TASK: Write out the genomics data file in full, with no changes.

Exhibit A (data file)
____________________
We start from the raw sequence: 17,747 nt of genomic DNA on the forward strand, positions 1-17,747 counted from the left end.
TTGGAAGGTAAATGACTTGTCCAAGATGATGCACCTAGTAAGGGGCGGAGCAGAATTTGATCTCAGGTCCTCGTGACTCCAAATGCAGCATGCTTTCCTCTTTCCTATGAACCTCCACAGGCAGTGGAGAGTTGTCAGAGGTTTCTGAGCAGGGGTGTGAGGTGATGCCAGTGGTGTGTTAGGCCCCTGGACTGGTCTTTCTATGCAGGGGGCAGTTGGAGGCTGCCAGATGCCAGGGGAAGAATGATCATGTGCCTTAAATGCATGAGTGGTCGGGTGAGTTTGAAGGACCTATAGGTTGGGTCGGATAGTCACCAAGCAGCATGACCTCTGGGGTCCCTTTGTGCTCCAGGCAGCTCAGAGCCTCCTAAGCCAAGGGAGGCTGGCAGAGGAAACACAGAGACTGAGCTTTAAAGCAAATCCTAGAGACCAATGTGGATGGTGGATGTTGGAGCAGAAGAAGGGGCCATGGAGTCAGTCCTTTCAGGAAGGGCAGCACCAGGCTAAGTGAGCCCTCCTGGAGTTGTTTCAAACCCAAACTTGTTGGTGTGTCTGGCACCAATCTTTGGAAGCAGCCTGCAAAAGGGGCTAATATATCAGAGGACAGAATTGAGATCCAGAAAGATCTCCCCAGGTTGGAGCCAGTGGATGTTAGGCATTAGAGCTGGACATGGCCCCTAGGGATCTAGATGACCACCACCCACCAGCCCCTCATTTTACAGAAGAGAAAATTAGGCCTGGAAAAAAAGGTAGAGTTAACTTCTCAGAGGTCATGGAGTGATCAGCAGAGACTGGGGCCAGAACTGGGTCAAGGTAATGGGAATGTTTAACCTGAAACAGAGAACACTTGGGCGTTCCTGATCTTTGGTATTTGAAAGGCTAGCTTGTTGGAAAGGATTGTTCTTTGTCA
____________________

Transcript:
We start from the raw sequence: 17,747 nt of genomic DNA on the forward strand, positions 1-17,747 counted from the left end.
TTGGAAGGTAAATGACTTGTCCAAGATGATGCACCTAGTAAGGGGCGGAGCAGAATTTGATCTCAGGTCCTCGTGACTCCAAATGCAGCATGCTTTCCTCTTTCCTATGAACCTCCACAGGCAGTGGAGAGTTGTCAGAGGTTTCTGAGCAGGGGTGTGAGGTGATGCCAGTGGTGTGTTAGGCCCCTGGACTGGTCTTTCTATGCAGGGGGCAGTTGGAGGCTGCCAGATGCCAGGGGAAGAATGATCATGTGCCTTAAATGCATGAGTGGTCGGGTGAGTTTGAAGGACCTATAGGTTGGGTCGGATAGTCACCAAGCAGCATGACCTCTGGGGTCCCTTTGTGCTCCAGGCAGCTCAGAGCCTCCTAAGCCAAGGGAGGCTGGCAGAGGAAACACAGAGACTGAGCTTTAAAGCAAATCCTAGAGACCAATGTGGATGGTGGATGTTGGAGCAGAAGAAGGGGCCATGGAGTCAGTCCTTTCAGGAAGGGCAGCACCAGGCTAAGTGAGCCCTCCTGGAGTTGTTTCAAACCCAAACTTGTTGGTGTGTCTGGCACCAATCTTTGGAAGCAGCCTGCAAAAGGGGCTAATATATCAGAGGACAGAATTGAGATCCAGAAAGATCTCCCCAGGTTGGAGCCAGTGGATGTTAGGCATTAGAGCTGGACATGGCCCCTAGGGATCTAGATGACCACCACCCACCAGCCCCTCATTTTACAGAAGAGAAAATTAGGCCTGGAAAAAAAGGTAGAGTTAACTTCTCAGAGGTCATGGAGTGATCAGCAGAGACTGGGGCCAGAACTGGGTCAAGGTAATGGGAATGTTTAACCTGAAACAGAGAACACTTGGGCGTTCCTGATCTTTGGTATTTGAAAGGCTAGCTTGTTGGAAAGGATTGTTCTTTGTCA